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Pluricentric Languages and Non-Dominant Varieties Worldwide

Part I: Pluricentric Languages across Continents. Features and Usage


Edited By Rudolf Muhr

This is the first of two thematically arranged volumes with papers that were presented at the "World Conference of Pluricentric Languages and their non-dominant Varieties" (WCPCL). It comprises papers about 20 PCLs and 14 NDVs around the world. The second volume encompasses a further 17 papers about the pluricentricity of Portuguese and Spanish. The conference was held at the University of Graz (Austria) on July 8th-11th 2015. The papers fall into five categories: (1) Theoretical aspects of pluricentricity and the description of variation; (2) Different types of pluricentricity in differing environments; (3) African pluricentric languages and non-dominant varieties; (4) The pluricentricity of Arabic and Asian languages; (5) The pluricentricity of European languages inside Europe (Austrian German, Bosnian/Serbian/Croatian, Hungarian, Belgium Dutch, French, Greek, Swedish, Russian).

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French and English in Cameroon: Pluricentricity in the context of multilingualism and nativisation



At the upsurge of the late 19th Century colonial expansion, two European languages, English and French spread to Cameroon and co-existed with about 279 Cameroon indigenous languages. As one linguistic outcome of languages in contact, multilingualism shaped the linguistic repertoire of most Cameroonians. English and French were the exogenous languages, and the indigenous speakers learnt them in a non-native context, thereby nativising the exogenous language structures on predominantly endogenous or Cameroon ethnic language structures. Today, English and French continue to be nativised in Cameroun to generate indigenous varieties such as Cameroon English (CamE) and its non-dominant varieties, Cameroon French (CamF) and its non-dominant varieties, determining pluricentricity of French and English languages. As the processes of nativisation of French and English in multilingual Cameroon keep evolving their pluricentricity could be systematically traced in form and usage of the phonology, grammar, and lexical semantics of the English and French spoken in Cameroon.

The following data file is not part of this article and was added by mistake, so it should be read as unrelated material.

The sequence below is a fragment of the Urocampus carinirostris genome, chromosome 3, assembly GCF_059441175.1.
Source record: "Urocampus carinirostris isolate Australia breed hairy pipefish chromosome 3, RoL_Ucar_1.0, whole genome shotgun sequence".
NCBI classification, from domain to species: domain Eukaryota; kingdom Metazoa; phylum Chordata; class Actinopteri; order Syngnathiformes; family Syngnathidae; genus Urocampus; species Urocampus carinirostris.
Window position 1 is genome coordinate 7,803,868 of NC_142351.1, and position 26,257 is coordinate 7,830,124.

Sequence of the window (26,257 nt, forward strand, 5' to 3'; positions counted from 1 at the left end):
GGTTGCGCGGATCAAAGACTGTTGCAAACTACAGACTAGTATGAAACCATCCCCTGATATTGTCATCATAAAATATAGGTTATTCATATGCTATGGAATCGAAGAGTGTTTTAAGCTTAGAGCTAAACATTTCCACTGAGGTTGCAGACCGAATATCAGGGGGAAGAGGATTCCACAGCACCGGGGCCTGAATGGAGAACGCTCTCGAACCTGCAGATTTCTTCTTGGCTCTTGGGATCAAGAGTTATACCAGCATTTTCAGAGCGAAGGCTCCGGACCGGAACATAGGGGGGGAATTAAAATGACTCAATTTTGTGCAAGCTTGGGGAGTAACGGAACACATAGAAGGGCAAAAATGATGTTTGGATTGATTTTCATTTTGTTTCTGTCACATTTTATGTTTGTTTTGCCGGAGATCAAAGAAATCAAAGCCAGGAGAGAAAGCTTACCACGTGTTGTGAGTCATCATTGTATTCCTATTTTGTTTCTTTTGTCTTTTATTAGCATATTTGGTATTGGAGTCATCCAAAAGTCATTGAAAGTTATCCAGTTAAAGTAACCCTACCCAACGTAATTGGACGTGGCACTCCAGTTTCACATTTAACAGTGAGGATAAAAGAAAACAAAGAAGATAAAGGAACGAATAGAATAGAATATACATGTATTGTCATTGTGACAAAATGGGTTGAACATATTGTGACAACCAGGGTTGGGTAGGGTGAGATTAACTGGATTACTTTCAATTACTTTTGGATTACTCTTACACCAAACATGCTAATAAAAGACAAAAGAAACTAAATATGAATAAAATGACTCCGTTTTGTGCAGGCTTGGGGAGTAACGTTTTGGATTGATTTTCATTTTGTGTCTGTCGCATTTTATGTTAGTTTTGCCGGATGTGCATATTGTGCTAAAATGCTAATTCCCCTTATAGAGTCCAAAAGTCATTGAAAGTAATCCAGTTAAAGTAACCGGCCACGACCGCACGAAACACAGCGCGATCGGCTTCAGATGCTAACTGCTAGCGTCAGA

1.   Introduction

Based on theories and features of pluricentric languages and their non-dominant varieties (see Clyne, 1992; Muhr, 2012, 2015), and the title of this chapter “English and French in Cameroon: Pluricentricity in the context of multilingualism and nativisation”, five sections are explored to proof the pluricentricity of English and French. These include Section 1 with subsections on the linguistic overview of Cameroon; the pluricentricity of dominant languages; pluricentricity in the context of multilingualism in Cameroon; and nativisation of pluricentric languages, English and French in Cameroon. Section 2 highlights the methodology...

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